In transcribing the following passage from Smith’s text, I have begun with the rough OCR material provided by the Internet Archive and then collated it with the Internet Archive’s page images. If you spot any errors, please notify the webmaster. — George P. Landow
The limestone of the Peak of Derby, which rises from beneath the coal-measures, is a part of the same kind of rock which appears at intermediate distances under the same circumstances, thence up to its termination in the sea north of Berwick on Tweed.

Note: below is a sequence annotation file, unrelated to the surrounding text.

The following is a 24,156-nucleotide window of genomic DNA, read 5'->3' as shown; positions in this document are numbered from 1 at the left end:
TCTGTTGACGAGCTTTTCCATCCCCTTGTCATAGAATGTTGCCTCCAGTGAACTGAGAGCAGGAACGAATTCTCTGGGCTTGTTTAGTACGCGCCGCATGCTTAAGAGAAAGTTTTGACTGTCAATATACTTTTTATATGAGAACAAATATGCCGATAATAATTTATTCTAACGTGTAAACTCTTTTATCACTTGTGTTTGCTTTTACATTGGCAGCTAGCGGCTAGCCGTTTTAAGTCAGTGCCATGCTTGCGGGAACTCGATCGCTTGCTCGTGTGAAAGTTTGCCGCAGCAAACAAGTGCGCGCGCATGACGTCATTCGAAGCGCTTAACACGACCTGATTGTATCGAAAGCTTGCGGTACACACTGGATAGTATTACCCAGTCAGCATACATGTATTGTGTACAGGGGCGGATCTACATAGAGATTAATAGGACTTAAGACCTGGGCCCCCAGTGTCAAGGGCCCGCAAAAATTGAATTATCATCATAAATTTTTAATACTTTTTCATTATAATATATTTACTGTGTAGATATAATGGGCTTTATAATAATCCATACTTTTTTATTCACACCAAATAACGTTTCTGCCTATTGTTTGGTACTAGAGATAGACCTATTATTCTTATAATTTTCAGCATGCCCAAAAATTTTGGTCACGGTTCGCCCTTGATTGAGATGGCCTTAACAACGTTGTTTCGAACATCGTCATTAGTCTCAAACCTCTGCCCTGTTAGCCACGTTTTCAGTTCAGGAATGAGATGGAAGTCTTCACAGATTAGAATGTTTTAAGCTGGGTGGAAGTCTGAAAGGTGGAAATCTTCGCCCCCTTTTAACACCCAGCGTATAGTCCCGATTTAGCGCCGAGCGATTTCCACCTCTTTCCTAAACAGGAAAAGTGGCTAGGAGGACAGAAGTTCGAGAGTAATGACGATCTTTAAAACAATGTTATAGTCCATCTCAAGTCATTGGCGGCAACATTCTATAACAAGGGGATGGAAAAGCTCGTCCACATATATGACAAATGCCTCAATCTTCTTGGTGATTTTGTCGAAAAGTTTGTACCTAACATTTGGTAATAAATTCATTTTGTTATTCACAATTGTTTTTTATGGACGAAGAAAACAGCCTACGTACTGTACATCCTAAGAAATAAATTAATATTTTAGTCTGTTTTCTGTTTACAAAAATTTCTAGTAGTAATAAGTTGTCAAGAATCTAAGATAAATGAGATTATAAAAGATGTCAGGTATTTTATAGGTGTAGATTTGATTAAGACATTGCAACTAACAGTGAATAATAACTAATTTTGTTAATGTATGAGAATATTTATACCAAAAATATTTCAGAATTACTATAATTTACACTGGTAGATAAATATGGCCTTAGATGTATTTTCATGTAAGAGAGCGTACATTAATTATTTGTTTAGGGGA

Craven, Richmond, and Hexham, are most conspicuous surfaces on this rock. In a part of Westmorland and Cumberland also, it seems to underlay the coal. It reappears, under the same circumstances, in Flintshire, and may be thence traced to the corresponding point in the sea, in South Wales. The greatest mineral districts are in the course of this limestone. [49-50]
- A County-by-County Geological Description of England’s Counties
- Smith’s Explanation of His Map of Geological Strata in England and Wales
- The History of the Idea of Geological Strata before William Smith’s Formulation and Map
Smith, William. A Memoir to the Map and Delineation of Strata of England and Wales. London: John Cary, 1815.
Created 11 September 2018